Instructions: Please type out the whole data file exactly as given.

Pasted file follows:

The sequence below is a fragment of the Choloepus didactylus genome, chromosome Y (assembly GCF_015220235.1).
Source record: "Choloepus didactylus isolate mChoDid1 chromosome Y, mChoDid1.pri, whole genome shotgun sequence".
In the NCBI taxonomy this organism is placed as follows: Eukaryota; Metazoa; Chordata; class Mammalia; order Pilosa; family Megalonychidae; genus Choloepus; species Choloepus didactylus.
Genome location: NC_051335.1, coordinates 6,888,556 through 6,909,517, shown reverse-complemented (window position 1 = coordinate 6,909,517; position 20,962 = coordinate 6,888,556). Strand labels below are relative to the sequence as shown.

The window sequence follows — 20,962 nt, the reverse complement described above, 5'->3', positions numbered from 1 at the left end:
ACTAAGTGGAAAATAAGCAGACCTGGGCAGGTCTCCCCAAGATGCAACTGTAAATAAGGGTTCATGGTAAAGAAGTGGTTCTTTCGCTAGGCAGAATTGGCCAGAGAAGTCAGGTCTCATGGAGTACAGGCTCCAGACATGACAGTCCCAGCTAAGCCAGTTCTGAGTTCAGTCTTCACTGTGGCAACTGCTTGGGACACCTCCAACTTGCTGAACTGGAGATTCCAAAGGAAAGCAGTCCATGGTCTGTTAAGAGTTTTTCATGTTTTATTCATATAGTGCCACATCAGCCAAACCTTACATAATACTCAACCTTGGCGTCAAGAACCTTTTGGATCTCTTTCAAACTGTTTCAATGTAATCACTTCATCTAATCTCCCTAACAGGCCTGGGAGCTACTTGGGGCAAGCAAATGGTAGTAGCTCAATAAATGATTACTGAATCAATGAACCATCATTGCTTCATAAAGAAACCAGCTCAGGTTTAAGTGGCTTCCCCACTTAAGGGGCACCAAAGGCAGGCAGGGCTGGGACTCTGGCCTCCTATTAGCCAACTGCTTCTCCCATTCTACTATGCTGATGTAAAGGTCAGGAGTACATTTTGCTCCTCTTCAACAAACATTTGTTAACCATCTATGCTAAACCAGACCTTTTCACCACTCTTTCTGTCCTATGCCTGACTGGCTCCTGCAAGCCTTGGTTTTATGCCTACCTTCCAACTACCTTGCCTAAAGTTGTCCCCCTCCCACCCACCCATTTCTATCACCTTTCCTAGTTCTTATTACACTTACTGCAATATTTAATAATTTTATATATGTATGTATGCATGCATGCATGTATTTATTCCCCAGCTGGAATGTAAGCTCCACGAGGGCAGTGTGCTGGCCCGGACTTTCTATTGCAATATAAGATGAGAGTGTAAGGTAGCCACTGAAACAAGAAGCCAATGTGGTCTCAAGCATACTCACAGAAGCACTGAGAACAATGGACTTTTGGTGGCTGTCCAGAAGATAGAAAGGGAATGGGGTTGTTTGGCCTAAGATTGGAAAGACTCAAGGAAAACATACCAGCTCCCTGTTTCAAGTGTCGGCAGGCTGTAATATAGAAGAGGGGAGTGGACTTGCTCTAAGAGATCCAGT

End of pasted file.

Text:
The sequence below is a fragment of the Choloepus didactylus genome, chromosome Y (assembly GCF_015220235.1).
Source record: "Choloepus didactylus isolate mChoDid1 chromosome Y, mChoDid1.pri, whole genome shotgun sequence".
In the NCBI taxonomy this organism is placed as follows: Eukaryota; Metazoa; Chordata; class Mammalia; order Pilosa; family Megalonychidae; genus Choloepus; species Choloepus didactylus.
Genome location: NC_051335.1, coordinates 6,888,556 through 6,909,517, shown reverse-complemented (window position 1 = coordinate 6,909,517; position 20,962 = coordinate 6,888,556). Strand labels below are relative to the sequence as shown.

The window sequence follows — 20,962 nt, the reverse complement described above, 5'->3', positions numbered from 1 at the left end:
ACTAAGTGGAAAATAAGCAGACCTGGGCAGGTCTCCCCAAGATGCAACTGTAAATAAGGGTTCATGGTAAAGAAGTGGTTCTTTCGCTAGGCAGAATTGGCCAGAGAAGTCAGGTCTCATGGAGTACAGGCTCCAGACATGACAGTCCCAGCTAAGCCAGTTCTGAGTTCAGTCTTCACTGTGGCAACTGCTTGGGACACCTCCAACTTGCTGAACTGGAGATTCCAAAGGAAAGCAGTCCATGGTCTGTTAAGAGTTTTTCATGTTTTATTCATATAGTGCCACATCAGCCAAACCTTACATAATACTCAACCTTGGCGTCAAGAACCTTTTGGATCTCTTTCAAACTGTTTCAATGTAATCACTTCATCTAATCTCCCTAACAGGCCTGGGAGCTACTTGGGGCAAGCAAATGGTAGTAGCTCAATAAATGATTACTGAATCAATGAACCATCATTGCTTCATAAAGAAACCAGCTCAGGTTTAAGTGGCTTCCCCACTTAAGGGGCACCAAAGGCAGGCAGGGCTGGGACTCTGGCCTCCTATTAGCCAACTGCTTCTCCCATTCTACTATGCTGATGTAAAGGTCAGGAGTACATTTTGCTCCTCTTCAACAAACATTTGTTAACCATCTATGCTAAACCAGACCTTTTCACCACTCTTTCTGTCCTATGCCTGACTGGCTCCTGCAAGCCTTGGTTTTATGCCTACCTTCCAACTACCTTGCCTAAAGTTGTCCCCCTCCCACCCACCCATTTCTATCACCTTTCCTAGTTCTTATTACACTTACTGCAATATTTAATAATTTTATATATGTATGTATGCATGCATGCATGTATTTATTCCCCAGCTGGAATGTAAGCTCCACGAGGGCAGTGTGCTGGCCCGGACTTTCTATTGCAATATAAGATGAGAGTGTAAGGTAGCCACTGAAACAAGAAGCCAATGTGGTCTCAAGCATACTCACAGAAGCACTGAGAACAATGGACTTTTGGTGGCTGTCCAGAAGATAGAAAGGGAATGGGGTTGTTTGGCCTAAGATTGGAAAGACTCAAGGAAAACATACCAGCTCCCTGTTTCAAGTGTCGGCAGGCTGTAATATAGAAGAGGGGAGTGGACTTGCTCTAAGAGATCCAGT